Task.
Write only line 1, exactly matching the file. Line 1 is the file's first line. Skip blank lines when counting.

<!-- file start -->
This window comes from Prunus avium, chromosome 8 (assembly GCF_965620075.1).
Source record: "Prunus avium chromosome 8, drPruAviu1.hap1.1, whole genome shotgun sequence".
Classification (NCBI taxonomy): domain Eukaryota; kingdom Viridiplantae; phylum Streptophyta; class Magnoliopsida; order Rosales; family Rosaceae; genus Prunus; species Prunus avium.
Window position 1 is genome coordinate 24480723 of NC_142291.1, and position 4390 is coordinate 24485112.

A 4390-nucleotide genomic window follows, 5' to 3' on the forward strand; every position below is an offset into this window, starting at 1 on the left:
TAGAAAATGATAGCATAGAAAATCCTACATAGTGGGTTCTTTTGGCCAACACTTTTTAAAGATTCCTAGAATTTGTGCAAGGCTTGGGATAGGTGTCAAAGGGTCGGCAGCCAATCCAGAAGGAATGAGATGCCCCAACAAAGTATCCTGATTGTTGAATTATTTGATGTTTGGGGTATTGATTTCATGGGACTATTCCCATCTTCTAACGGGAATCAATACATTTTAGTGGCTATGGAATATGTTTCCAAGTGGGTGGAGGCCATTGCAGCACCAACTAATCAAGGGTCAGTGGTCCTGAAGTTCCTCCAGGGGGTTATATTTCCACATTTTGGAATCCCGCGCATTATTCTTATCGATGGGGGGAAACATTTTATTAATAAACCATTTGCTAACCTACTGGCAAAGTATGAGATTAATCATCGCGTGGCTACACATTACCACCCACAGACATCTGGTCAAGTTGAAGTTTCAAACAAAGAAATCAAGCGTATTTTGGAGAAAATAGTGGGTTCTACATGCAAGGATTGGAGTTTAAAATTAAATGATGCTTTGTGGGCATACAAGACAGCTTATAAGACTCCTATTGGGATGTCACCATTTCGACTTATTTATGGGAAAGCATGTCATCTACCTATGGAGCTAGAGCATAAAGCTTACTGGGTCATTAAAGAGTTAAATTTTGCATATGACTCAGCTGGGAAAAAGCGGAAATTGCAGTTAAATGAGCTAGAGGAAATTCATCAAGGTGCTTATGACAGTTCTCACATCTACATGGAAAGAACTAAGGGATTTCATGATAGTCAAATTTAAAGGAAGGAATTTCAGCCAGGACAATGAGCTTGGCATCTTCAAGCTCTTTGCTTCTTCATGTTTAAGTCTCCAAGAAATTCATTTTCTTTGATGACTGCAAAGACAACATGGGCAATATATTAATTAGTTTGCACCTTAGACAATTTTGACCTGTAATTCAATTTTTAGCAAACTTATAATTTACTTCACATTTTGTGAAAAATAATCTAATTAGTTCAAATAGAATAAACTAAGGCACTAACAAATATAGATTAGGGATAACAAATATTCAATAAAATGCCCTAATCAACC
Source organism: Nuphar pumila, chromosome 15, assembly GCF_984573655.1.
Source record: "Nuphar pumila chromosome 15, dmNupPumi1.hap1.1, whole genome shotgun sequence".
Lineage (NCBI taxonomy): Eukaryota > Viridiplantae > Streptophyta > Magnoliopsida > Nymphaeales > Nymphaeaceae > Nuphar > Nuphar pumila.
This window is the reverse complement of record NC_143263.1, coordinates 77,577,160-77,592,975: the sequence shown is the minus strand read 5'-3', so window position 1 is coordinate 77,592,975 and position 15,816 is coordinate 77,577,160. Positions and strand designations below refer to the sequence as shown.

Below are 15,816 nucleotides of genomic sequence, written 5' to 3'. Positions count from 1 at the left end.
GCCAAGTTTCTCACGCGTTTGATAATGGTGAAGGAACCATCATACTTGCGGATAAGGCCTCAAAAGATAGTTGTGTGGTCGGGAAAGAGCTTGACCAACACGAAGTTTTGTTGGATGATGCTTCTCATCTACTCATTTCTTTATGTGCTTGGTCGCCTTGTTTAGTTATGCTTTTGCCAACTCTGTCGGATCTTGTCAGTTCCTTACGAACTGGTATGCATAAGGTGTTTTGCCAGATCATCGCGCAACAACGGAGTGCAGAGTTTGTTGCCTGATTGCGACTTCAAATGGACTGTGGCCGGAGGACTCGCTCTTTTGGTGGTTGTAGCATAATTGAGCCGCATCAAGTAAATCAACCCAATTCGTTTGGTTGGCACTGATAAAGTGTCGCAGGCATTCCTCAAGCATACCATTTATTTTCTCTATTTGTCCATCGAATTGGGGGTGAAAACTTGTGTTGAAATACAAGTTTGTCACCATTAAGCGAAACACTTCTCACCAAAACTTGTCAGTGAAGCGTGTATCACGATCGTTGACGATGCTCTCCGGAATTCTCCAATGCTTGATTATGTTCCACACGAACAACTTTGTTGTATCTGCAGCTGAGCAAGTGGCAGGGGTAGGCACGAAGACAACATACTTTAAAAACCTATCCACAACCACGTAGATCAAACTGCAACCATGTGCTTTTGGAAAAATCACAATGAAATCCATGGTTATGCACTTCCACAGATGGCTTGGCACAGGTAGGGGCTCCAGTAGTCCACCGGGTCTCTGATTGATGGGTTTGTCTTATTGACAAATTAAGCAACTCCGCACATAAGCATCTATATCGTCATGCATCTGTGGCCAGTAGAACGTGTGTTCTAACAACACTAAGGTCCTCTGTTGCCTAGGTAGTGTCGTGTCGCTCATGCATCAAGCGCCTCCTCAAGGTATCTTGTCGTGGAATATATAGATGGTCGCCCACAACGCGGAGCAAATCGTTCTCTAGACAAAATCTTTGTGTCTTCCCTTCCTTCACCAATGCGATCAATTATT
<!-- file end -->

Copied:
This window comes from Prunus avium, chromosome 8 (assembly GCF_965620075.1).